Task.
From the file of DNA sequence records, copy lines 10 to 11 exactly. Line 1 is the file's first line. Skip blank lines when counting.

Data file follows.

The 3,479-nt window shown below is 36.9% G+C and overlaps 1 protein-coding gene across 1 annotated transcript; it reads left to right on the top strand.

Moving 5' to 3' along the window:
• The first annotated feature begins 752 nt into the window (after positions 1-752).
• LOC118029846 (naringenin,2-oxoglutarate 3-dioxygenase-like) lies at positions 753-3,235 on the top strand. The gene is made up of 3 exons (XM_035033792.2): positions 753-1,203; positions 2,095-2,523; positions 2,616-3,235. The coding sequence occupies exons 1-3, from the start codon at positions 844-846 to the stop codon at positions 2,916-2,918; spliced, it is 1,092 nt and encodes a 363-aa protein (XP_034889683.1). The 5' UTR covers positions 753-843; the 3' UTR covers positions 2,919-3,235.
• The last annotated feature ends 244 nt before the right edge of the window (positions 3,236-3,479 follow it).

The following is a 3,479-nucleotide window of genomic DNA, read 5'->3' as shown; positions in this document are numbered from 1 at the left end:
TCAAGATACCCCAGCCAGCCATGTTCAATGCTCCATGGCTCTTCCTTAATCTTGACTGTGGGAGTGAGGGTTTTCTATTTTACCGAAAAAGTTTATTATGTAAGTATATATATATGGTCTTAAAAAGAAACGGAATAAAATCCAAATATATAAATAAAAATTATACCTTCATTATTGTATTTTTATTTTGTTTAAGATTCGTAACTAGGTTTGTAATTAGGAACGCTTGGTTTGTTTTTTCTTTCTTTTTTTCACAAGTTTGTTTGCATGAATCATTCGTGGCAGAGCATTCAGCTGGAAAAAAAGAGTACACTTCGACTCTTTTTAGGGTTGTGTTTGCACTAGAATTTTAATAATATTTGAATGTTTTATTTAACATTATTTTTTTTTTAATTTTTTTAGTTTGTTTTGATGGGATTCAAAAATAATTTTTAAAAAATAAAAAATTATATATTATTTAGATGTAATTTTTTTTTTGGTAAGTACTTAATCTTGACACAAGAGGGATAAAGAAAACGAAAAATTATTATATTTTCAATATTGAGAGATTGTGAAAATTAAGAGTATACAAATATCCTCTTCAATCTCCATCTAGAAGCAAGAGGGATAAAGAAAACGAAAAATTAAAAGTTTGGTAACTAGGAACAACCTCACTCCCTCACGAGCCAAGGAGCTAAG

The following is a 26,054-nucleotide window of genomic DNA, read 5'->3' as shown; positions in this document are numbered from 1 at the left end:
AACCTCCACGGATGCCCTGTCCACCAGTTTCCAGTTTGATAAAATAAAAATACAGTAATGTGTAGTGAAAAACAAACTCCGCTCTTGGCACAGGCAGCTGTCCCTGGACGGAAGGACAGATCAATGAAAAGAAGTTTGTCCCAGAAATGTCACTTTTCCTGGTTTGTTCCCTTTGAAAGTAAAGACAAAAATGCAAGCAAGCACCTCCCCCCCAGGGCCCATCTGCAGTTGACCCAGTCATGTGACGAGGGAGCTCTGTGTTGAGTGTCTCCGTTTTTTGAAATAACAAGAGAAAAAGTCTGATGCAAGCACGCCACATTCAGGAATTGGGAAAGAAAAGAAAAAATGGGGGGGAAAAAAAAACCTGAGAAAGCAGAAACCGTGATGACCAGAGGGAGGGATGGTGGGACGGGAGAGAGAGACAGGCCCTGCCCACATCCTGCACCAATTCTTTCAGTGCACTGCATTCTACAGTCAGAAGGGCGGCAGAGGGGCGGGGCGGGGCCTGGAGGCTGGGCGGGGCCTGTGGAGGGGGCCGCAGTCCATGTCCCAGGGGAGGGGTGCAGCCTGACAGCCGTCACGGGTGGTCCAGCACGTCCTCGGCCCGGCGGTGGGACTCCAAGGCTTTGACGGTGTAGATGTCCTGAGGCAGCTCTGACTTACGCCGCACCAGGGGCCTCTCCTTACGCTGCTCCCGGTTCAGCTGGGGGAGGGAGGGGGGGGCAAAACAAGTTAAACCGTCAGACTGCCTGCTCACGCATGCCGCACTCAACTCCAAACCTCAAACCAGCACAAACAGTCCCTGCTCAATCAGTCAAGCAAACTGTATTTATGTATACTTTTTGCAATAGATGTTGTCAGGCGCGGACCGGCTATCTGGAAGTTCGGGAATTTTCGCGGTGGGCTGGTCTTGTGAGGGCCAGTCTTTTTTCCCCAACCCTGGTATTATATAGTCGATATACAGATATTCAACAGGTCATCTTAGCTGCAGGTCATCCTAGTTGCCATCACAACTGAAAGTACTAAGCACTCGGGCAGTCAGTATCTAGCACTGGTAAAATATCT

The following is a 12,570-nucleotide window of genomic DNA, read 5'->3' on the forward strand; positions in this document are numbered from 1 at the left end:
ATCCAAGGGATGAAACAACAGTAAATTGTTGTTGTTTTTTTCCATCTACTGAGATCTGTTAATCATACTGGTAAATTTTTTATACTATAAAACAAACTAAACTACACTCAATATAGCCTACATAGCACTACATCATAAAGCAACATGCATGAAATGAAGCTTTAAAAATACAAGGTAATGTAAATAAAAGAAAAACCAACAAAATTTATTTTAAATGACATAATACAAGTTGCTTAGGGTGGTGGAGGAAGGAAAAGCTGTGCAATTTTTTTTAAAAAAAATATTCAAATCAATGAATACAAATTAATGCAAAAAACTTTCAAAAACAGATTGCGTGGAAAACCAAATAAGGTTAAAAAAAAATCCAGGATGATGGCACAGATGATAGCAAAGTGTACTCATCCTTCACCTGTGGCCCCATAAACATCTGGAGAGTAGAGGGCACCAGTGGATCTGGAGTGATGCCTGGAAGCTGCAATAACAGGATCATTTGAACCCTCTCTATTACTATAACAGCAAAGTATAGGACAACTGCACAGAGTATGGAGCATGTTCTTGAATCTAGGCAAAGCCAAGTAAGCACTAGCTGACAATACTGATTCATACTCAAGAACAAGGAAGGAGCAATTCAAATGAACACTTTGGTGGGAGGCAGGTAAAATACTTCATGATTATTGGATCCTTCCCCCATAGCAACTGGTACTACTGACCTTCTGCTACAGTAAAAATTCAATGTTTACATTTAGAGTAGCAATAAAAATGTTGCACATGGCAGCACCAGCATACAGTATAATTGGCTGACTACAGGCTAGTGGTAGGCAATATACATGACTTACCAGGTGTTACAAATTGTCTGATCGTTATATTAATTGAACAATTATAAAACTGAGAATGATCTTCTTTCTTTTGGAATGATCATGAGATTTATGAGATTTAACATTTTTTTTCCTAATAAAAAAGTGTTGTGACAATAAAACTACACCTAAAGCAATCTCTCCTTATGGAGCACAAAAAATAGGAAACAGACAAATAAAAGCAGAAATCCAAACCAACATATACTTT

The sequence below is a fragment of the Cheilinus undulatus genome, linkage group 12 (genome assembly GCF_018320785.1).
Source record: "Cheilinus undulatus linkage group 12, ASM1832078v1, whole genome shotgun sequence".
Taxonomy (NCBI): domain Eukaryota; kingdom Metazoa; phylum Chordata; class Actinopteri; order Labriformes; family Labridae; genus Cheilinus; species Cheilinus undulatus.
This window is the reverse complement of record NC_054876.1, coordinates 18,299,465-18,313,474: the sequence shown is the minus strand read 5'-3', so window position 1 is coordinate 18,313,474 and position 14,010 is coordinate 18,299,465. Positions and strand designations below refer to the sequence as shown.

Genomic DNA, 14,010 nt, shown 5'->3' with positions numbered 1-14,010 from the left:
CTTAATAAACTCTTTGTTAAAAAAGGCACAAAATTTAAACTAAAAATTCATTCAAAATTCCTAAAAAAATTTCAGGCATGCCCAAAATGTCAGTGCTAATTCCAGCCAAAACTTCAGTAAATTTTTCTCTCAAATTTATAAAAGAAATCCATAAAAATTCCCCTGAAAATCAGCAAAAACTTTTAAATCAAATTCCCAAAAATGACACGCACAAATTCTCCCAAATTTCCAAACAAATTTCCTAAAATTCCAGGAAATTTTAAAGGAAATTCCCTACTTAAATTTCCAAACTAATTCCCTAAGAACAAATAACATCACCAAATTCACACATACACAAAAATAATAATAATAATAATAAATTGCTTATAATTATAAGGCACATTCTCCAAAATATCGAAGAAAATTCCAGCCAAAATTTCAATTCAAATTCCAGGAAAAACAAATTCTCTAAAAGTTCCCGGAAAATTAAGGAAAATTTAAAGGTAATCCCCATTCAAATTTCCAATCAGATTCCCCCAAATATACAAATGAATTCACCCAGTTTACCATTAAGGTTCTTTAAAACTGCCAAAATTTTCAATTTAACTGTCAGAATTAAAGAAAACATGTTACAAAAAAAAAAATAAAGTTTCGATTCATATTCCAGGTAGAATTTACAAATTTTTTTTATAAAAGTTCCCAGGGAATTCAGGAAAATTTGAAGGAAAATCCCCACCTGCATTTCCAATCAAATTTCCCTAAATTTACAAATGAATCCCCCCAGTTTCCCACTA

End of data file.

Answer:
The following is a 12,570-nucleotide window of genomic DNA, read 5'->3' on the forward strand; positions in this document are numbered from 1 at the left end:
ATCCAAGGGATGAAACAACAGTAAATTGTTGTTGTTTTTTTCCATCTACTGAGATCTGTTAATCATACTGGTAAATTTTTTATACTATAAAACAAACTAAACTACACTCAATATAGCCTACATAGCACTACATCATAAAGCAACATGCATGAAATGAAGCTTTAAAAATACAAGGTAATGTAAATAAAAGAAAAACCAACAAAATTTATTTTAAATGACATAATACAAGTTGCTTAGGGTGGTGGAGGAAGGAAAAGCTGTGCAATTTTTTTTAAAAAAAATATTCAAATCAATGAATACAAATTAATGCAAAAAACTTTCAAAAACAGATTGCGTGGAAAACCAAATAAGGTTAAAAAAAAATCCAGGATGATGGCACAGATGATAGCAAAGTGTACTCATCCTTCACCTGTGGCCCCATAAACATCTGGAGAGTAGAGGGCACCAGTGGATCTGGAGTGATGCCTGGAAGCTGCAATAACAGGATCATTTGAACCCTCTCTATTACTATAACAGCAAAGTATAGGACAACTGCACAGAGTATGGAGCATGTTCTTGAATCTAGGCAAAGCCAAGTAAGCACTAGCTGACAATACTGATTCATACTCAAGAACAAGGAAGGAGCAATTCAAATGAACACTTTGGTGGGAGGCAGGTAAAATACTTCATGATTATTGGATCCTTCCCCCATAGCAACTGGTACTACTGACCTTCTGCTACAGTAAAAATTCAATGTTTACATTTAGAGTAGCAATAAAAATGTTGCACATGGCAGCACCAGCATACAGTATAATTGGCTGACTACAGGCTAGTGGTAGGCAATATACATGACTTACCAGGTGTTACAAATTGTCTGATCGTTATATTAATTGAACAATTATAAAACTGAGAATGATCTTCTTTCTTTTGGAATGATCATGAGATTTATGAGATTTAACATTTTTTTTCCTAATAAAAAAGTGTTGTGACAATAAAACTACACCTAAAGCAATCTCTCCTTATGGAGCACAAAAAATAGGAAACAGACAAATAAAAGCAGAAATCCAAACCAACATATACTTT